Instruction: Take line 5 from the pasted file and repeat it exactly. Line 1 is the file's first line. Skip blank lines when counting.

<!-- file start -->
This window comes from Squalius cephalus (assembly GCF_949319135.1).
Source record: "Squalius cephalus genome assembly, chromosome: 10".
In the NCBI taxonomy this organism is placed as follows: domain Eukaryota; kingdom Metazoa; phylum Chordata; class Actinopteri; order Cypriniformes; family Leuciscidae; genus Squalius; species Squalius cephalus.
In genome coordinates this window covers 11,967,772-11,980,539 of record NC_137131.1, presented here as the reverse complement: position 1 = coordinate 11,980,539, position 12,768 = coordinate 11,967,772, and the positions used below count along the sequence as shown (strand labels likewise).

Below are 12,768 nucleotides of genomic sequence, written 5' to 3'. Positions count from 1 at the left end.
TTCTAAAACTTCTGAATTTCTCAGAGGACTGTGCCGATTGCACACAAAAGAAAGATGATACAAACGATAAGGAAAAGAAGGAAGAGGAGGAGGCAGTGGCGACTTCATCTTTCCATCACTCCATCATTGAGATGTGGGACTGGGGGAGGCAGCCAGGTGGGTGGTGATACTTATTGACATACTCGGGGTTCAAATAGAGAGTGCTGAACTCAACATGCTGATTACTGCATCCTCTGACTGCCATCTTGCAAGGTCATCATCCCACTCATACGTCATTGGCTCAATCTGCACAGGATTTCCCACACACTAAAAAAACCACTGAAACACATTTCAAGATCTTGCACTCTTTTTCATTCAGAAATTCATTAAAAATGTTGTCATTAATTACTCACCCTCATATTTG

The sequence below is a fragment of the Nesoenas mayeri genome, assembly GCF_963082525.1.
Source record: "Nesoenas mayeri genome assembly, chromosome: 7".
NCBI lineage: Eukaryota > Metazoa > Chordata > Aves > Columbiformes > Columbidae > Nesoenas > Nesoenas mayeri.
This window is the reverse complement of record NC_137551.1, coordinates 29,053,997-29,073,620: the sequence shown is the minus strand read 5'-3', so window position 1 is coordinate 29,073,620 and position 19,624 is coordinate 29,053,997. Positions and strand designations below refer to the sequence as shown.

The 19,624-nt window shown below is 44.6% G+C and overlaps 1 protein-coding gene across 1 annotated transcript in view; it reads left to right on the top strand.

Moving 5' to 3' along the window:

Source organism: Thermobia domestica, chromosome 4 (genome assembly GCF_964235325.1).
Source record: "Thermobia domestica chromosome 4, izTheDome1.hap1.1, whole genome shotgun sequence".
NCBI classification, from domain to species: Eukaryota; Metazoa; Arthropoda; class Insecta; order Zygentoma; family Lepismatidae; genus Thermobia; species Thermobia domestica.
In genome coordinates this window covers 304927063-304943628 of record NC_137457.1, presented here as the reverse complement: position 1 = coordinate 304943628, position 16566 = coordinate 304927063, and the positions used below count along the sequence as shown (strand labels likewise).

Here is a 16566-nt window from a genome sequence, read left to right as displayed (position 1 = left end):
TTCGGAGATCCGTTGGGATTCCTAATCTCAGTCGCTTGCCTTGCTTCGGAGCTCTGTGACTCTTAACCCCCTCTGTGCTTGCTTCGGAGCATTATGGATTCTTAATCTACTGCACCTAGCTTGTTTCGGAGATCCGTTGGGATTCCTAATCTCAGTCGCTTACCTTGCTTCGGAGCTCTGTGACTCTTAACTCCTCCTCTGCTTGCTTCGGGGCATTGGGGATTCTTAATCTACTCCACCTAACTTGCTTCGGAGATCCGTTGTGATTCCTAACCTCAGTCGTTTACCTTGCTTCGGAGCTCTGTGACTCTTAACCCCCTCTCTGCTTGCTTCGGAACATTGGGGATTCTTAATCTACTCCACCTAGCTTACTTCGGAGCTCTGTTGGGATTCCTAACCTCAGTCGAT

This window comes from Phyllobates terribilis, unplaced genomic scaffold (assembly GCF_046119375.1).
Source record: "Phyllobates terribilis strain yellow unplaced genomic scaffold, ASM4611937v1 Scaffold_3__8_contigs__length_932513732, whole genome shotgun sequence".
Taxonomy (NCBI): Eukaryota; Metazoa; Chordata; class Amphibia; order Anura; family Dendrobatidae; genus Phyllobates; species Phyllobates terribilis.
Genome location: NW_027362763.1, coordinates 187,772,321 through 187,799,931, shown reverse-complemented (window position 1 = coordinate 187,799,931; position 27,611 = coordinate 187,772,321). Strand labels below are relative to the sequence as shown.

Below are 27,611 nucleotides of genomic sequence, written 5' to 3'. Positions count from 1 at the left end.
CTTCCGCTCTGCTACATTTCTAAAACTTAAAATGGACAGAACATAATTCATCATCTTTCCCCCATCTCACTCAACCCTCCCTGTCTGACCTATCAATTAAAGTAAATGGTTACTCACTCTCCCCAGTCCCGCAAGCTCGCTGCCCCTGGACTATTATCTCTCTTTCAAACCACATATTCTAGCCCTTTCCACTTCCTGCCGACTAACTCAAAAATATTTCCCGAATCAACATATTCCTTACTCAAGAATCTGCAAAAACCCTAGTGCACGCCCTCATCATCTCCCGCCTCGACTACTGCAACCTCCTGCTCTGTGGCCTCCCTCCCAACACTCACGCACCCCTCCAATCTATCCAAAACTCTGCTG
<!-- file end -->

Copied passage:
Below are 12,768 nucleotides of genomic sequence, written 5' to 3'. Positions count from 1 at the left end.